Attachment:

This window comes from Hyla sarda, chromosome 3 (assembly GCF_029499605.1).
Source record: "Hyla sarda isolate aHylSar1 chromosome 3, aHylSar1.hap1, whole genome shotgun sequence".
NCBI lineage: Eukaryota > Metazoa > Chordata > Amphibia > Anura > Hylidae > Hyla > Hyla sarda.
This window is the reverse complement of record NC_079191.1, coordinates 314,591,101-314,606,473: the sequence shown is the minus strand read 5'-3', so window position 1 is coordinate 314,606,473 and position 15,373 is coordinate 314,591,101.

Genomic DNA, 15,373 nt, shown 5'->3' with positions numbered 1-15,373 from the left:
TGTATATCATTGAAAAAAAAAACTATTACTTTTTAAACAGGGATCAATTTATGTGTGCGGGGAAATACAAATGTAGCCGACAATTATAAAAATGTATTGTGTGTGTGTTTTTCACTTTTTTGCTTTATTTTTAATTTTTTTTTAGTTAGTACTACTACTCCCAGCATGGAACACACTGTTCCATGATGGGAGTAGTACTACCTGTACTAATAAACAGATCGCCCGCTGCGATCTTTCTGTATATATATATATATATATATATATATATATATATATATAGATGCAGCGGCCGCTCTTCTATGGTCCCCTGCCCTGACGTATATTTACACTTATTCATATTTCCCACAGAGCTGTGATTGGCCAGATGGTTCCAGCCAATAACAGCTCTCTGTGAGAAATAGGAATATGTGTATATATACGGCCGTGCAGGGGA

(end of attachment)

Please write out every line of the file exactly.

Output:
This window comes from Hyla sarda, chromosome 3 (assembly GCF_029499605.1).
Source record: "Hyla sarda isolate aHylSar1 chromosome 3, aHylSar1.hap1, whole genome shotgun sequence".
NCBI lineage: Eukaryota > Metazoa > Chordata > Amphibia > Anura > Hylidae > Hyla > Hyla sarda.
This window is the reverse complement of record NC_079191.1, coordinates 314,591,101-314,606,473: the sequence shown is the minus strand read 5'-3', so window position 1 is coordinate 314,606,473 and position 15,373 is coordinate 314,591,101.

Genomic DNA, 15,373 nt, shown 5'->3' with positions numbered 1-15,373 from the left:
TGTATATCATTGAAAAAAAAAACTATTACTTTTTAAACAGGGATCAATTTATGTGTGCGGGGAAATACAAATGTAGCCGACAATTATAAAAATGTATTGTGTGTGTGTTTTTCACTTTTTTGCTTTATTTTTAATTTTTTTTTAGTTAGTACTACTACTCCCAGCATGGAACACACTGTTCCATGATGGGAGTAGTACTACCTGTACTAATAAACAGATCGCCCGCTGCGATCTTTCTGTATATATATATATATATATATATATATATATATATATATAGATGCAGCGGCCGCTCTTCTATGGTCCCCTGCCCTGACGTATATTTACACTTATTCATATTTCCCACAGAGCTGTGATTGGCCAGATGGTTCCAGCCAATAACAGCTCTCTGTGAGAAATAGGAATATGTGTATATATACGGCCGTGCAGGGGA